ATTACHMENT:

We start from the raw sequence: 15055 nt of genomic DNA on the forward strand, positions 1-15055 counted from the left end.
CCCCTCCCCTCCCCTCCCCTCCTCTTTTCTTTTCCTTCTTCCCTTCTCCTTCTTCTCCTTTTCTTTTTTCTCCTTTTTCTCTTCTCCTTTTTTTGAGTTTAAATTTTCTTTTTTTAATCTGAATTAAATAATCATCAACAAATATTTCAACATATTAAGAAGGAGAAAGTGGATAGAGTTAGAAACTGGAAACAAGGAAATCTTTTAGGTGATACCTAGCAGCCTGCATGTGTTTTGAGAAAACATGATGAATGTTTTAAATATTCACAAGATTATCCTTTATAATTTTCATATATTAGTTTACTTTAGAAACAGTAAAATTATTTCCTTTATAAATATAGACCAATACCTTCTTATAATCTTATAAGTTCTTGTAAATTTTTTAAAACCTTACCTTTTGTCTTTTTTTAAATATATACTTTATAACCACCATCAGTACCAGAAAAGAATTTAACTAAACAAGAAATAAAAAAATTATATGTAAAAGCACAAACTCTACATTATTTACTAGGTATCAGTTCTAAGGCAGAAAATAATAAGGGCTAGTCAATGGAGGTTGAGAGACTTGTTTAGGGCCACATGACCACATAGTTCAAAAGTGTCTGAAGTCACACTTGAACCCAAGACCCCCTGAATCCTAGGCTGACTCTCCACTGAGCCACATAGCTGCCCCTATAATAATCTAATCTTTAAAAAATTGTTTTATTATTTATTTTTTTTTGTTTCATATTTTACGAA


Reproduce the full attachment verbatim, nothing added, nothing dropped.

We start from the raw sequence: 15055 nt of genomic DNA on the forward strand, positions 1-15055 counted from the left end.
CCCCTCCCCTCCCCTCCCCTCCTCTTTTCTTTTCCTTCTTCCCTTCTCCTTCTTCTCCTTTTCTTTTTTCTCCTTTTTCTCTTCTCCTTTTTTTGAGTTTAAATTTTCTTTTTTTAATCTGAATTAAATAATCATCAACAAATATTTCAACATATTAAGAAGGAGAAAGTGGATAGAGTTAGAAACTGGAAACAAGGAAATCTTTTAGGTGATACCTAGCAGCCTGCATGTGTTTTGAGAAAACATGATGAATGTTTTAAATATTCACAAGATTATCCTTTATAATTTTCATATATTAGTTTACTTTAGAAACAGTAAAATTATTTCCTTTATAAATATAGACCAATACCTTCTTATAATCTTATAAGTTCTTGTAAATTTTTTAAAACCTTACCTTTTGTCTTTTTTTAAATATATACTTTATAACCACCATCAGTACCAGAAAAGAATTTAACTAAACAAGAAATAAAAAAATTATATGTAAAAGCACAAACTCTACATTATTTACTAGGTATCAGTTCTAAGGCAGAAAATAATAAGGGCTAGTCAATGGAGGTTGAGAGACTTGTTTAGGGCCACATGACCACATAGTTCAAAAGTGTCTGAAGTCACACTTGAACCCAAGACCCCCTGAATCCTAGGCTGACTCTCCACTGAGCCACATAGCTGCCCCTATAATAATCTAATCTTTAAAAAATTGTTTTATTATTTATTTTTTTTTGTTTCATATTTTACGAA